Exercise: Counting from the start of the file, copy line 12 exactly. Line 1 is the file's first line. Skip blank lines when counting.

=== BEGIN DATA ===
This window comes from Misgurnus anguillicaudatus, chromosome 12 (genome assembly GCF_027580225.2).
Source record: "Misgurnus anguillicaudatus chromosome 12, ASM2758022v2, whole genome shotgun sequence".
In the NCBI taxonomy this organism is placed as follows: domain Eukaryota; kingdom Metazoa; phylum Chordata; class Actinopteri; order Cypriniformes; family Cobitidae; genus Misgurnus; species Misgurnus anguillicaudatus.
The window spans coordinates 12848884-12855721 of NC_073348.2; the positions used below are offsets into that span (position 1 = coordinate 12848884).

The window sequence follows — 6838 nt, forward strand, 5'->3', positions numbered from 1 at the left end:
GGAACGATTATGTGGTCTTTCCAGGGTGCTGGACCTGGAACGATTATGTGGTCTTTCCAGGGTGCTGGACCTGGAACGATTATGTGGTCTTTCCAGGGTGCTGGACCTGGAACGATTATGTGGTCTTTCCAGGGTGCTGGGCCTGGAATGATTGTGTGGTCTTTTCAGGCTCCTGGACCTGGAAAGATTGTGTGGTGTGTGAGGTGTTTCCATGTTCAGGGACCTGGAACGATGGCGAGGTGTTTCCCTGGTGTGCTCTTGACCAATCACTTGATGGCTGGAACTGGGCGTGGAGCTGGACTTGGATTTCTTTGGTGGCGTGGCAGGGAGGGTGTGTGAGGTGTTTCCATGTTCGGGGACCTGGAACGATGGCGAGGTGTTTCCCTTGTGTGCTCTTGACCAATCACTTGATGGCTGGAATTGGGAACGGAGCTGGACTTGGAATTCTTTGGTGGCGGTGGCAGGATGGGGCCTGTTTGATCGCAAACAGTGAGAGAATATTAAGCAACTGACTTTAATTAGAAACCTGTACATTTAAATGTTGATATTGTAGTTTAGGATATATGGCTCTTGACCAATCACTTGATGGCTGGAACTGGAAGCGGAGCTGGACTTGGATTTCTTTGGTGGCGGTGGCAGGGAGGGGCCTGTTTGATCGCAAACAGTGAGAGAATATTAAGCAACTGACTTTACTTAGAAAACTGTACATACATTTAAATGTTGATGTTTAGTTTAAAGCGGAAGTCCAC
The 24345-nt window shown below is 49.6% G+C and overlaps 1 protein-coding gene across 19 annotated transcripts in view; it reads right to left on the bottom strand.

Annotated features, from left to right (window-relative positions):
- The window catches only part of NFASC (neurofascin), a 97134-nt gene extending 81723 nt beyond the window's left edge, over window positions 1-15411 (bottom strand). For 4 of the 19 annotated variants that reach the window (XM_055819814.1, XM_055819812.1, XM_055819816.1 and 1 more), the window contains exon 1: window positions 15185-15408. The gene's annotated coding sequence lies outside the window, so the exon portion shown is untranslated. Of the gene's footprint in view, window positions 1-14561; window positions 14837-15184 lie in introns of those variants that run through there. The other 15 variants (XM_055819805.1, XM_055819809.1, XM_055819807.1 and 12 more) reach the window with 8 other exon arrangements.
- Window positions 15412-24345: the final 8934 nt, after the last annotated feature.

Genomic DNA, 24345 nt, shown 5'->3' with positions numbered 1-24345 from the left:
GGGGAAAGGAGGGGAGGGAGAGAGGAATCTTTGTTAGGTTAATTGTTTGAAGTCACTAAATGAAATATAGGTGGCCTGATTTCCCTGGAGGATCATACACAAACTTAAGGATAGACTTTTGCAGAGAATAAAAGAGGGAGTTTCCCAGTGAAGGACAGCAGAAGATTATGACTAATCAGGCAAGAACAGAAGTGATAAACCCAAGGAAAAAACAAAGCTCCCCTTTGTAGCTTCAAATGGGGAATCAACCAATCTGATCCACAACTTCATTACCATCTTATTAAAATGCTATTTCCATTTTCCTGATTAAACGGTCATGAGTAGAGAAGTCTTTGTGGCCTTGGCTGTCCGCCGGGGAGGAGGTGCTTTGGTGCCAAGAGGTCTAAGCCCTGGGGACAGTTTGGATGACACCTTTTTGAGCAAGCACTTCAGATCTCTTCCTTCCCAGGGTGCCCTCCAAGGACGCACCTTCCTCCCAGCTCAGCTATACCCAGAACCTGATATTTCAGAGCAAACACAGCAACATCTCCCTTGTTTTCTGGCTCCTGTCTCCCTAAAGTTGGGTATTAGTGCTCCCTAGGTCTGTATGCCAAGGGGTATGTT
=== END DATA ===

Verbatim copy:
GGGGAAAGGAGGGGAGGGAGAGAGGAATCTTTGTTAGGTTAATTGTTTGAAGTCACTAAATGAAATATAGGTGGCCTGATTTCCCTGGAGGATCATACACAAACTTAAGGATAGACTTTTGCAGAGAATAAAAGAGGGAGTTTCCCAGTGAAGGACAGCAGAAGATTATGACTAATCAGGCAAGAACAGAAGTGATAAACCCAAGGAAAAAACAAAGCTCCCCTTTGTAGCTTCAAATGGGGAATCAACCAATCTGATCCACAACTTCATTACCATCTTATTAAAATGCTATTTCCATTTTCCTGATTAAACGGTCATGAGTAGAGAAGTCTTTGTGGCCTTGGCTGTCCGCCGGGGAGGAGGTGCTTTGGTGCCAAGAGGTCTAAGCCCTGGGGACAGTTTGGATGACACCTTTTTGAGCAAGCACTTCAGATCTCTTCCTTCCCAGGGTGCCCTCCAAGGACGCACCTTCCTCCCAGCTCAGCTATACCCAGAACCTGATATTTCAGAGCAAACACAGCAACATCTCCCTTGTTTTCTGGCTCCTGTCTCCCTAAAGTTGGGTATTAGTGCTCCCTAGGTCTGTATGCCAAGGGGTATGTT